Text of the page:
Viral gene therapy makes males more faithful and friendly
Vole mates: gene makes males more receptive.
© L. Pitkow et al.
Spells and incantations step aside: scientists have found a genetic elixir of love. It makes males more faithful to females and more friendly to fellow males. It could also shed light on bonding disorders such as autism.
Larry Young of Emory University in Georgia and colleagues used a virus to deliver a gene straight to the part of voles’ brains responsible for rewards and addiction, the ventral pallidum. The gene made the animals’ brains more receptive to the hormone vasopressin1.
"Something about having more vasopressin receptors makes interacting with another individual more rewarding," says Young. The ventral pallidum, at the bottom front of vole and human brains, is believed to reinforce pleasurable experiences.
Male voles were placed in a cage with a female for 17 hours, then caged with that female and another similar female. Gene-treated voles much preferred the known female. Untreated voles, or those given the gene in a different brain region, showed no preference.
This is the first time a virus carrying a gene to the brain has changed a complex behaviour, says Stafford Lightman, a hormone specialist at Bristol University. "It’s quite remarkable, and almost frightening, that you can change bonding behaviour just by changing this one receptor," he says.
Young speculates that a dearth of vasopressin receptors in the ventral pallidum could be a cause of autism, a condition that hampers people from bonding with others. "Problems with this system could be responsible for some of these social deficits," he says.
Addicted to love
Human brain-imaging research has implicated the ventral pallidum in romantic love and in drug addiction. It’s not surprising that the same region might be responsible for both, Young says: "People have always thought of love as an addiction."
Experiments show that animals in cages with striped walls injected with cocaine into their ventral pallidum seek out striped walls. They associate the wall pattern with the euphoria of the drug, Young says.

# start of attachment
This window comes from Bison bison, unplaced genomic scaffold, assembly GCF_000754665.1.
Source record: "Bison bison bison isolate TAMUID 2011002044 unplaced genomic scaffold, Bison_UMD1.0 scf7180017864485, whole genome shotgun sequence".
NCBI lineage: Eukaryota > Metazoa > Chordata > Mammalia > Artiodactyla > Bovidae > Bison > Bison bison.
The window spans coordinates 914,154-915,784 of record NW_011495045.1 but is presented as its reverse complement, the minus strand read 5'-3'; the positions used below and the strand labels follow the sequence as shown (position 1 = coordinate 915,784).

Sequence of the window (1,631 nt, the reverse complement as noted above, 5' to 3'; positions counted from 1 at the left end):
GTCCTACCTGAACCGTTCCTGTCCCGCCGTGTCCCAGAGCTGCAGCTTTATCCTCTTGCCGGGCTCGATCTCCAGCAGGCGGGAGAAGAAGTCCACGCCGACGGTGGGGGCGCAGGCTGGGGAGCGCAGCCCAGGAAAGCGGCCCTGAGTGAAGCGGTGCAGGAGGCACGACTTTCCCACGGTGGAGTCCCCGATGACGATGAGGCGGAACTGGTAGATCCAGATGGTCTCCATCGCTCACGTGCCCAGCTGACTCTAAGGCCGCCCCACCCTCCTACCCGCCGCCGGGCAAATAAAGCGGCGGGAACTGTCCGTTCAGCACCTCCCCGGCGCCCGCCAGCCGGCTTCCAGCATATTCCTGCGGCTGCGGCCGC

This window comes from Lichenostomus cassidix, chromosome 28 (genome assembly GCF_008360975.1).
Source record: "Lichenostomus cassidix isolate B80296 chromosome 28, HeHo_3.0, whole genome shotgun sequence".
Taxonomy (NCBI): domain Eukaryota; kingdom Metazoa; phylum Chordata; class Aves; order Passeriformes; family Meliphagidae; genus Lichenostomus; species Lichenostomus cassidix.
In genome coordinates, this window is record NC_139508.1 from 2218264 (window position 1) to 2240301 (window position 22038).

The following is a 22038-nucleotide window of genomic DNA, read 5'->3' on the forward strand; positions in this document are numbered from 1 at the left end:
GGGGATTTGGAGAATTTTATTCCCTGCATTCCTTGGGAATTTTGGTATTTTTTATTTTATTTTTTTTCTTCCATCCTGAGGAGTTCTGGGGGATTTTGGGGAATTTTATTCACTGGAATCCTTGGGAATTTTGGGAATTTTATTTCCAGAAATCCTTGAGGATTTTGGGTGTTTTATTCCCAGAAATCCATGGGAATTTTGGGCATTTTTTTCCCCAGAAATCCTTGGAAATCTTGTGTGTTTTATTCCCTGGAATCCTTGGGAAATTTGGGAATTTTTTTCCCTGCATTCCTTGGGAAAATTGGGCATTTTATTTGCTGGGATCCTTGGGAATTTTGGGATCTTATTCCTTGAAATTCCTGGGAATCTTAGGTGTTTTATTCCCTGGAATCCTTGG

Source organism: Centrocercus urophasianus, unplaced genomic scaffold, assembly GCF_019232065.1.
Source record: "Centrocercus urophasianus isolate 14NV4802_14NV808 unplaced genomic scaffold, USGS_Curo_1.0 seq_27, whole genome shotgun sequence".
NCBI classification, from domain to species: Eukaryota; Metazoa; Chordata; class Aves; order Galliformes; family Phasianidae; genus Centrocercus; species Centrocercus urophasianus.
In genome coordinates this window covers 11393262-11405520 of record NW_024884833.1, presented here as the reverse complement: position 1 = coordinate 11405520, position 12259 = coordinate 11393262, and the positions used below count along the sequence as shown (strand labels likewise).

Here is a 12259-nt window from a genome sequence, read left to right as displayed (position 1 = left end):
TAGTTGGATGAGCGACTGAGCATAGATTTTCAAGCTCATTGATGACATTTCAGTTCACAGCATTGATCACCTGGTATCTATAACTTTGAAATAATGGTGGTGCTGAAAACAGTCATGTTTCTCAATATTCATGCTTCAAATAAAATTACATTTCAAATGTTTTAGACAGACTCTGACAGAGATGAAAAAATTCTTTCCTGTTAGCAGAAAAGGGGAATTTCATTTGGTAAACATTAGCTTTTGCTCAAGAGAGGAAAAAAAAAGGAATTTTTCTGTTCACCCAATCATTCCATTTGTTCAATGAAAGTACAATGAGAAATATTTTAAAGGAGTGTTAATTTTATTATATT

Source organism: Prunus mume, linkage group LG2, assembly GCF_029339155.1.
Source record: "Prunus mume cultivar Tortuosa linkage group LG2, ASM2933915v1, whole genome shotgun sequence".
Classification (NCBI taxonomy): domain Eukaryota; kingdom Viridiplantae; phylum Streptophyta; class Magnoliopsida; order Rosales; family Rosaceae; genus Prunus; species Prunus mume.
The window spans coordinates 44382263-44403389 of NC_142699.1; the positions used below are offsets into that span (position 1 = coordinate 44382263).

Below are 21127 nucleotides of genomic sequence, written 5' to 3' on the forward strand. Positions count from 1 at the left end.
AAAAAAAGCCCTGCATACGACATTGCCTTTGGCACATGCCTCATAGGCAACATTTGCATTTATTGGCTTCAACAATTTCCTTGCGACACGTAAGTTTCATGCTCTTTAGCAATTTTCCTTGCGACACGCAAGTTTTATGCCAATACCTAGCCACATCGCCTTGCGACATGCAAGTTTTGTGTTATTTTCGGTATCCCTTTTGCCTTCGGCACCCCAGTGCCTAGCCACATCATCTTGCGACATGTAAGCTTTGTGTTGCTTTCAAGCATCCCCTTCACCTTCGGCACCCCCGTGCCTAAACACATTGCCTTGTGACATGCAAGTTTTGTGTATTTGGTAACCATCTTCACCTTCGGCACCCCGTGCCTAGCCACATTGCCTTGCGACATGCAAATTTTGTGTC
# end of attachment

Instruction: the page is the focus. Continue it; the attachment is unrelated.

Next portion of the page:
"Perhaps pair bonding is a similar thing," he suggests. "When a vole mates with a female, vasopressin is released in his brain, which stimulates the ventral pallidum. He gets a reward, and associates it with that female."
Vasopressin may also be associated with anxiety. Voles given the vasopressin receptor gene in the ventral pallidum were more anxious than normal: they ventured out into the open less often.
"This helps explain something we already know: that attachments often happen after a stressful experience," says Sue Carter of the University of Illinois, Chicago, who specializes in rodent and human hormones.
"Hormones released when animals are stressed could pave the way for new relationships," she says. "Animals form social bonds when they need them."
- Pitkow, L. et al. Facilitation of affiliation and pair-bond formation by vasopressin receptor gene transfer into the ventral forebrain of a monogamous vole. Journal of Neuroscience, 21(18), 7392 - 7396, (2001).
ERICA KLARREICH | Nature News Service
The most recent press releases about innovation >>>
Die letzten 5 Focus-News des innovations-reports im Überblick:
University of Maryland researchers contribute to historic detection of gravitational waves and light created by event
On August 17, 2017, at 12:41:04 UTC, scientists made the first direct observation of a merger between two neutron stars--the dense, collapsed cores that remain...
Seven new papers describe the first-ever detection of light from a gravitational wave source. The event, caused by two neutron stars colliding and merging together, was dubbed GW170817 because it sent ripples through space-time that reached Earth on 2017 August 17. Around the world, hundreds of excited astronomers mobilized quickly and were able to observe the event using numerous telescopes, providing a wealth of new data.
Previous detections of gravitational waves have all involved the merger of two black holes, a feat that won the 2017 Nobel Prize in Physics earlier this month....
Material defects in end products can quickly result in failures in many areas of industry, and have a massive impact on the safe use of their products. This is why, in the field of quality assurance, intelligent, nondestructive sensor systems play a key role. They allow testing components and parts in a rapid and cost-efficient manner without destroying the actual product or changing its surface. Experts from the Fraunhofer IZFP in Saarbrücken will be presenting two exhibits at the Blechexpo in Stuttgart from 7–10 November 2017 that allow fast, reliable, and automated characterization of materials and detection of defects (Hall 5, Booth 5306).
When quality testing uses time-consuming destructive test methods, it can result in enormous costs due to damaging or destroying the products. And given that...
Using a new cooling technique MPQ scientists succeed at observing collisions in a dense beam of cold and slow dipolar molecules.
How do chemical reactions proceed at extremely low temperatures? The answer requires the investigation of molecular samples that are cold, dense, and slow at...
Scientists from the Max Planck Institute of Quantum Optics, using high precision laser spectroscopy of atomic hydrogen, confirm the surprisingly small value of the proton radius determined from muonic hydrogen.
It was one of the breakthroughs of the year 2010: Laser spectroscopy of muonic hydrogen resulted in a value for the proton charge radius that was significantly...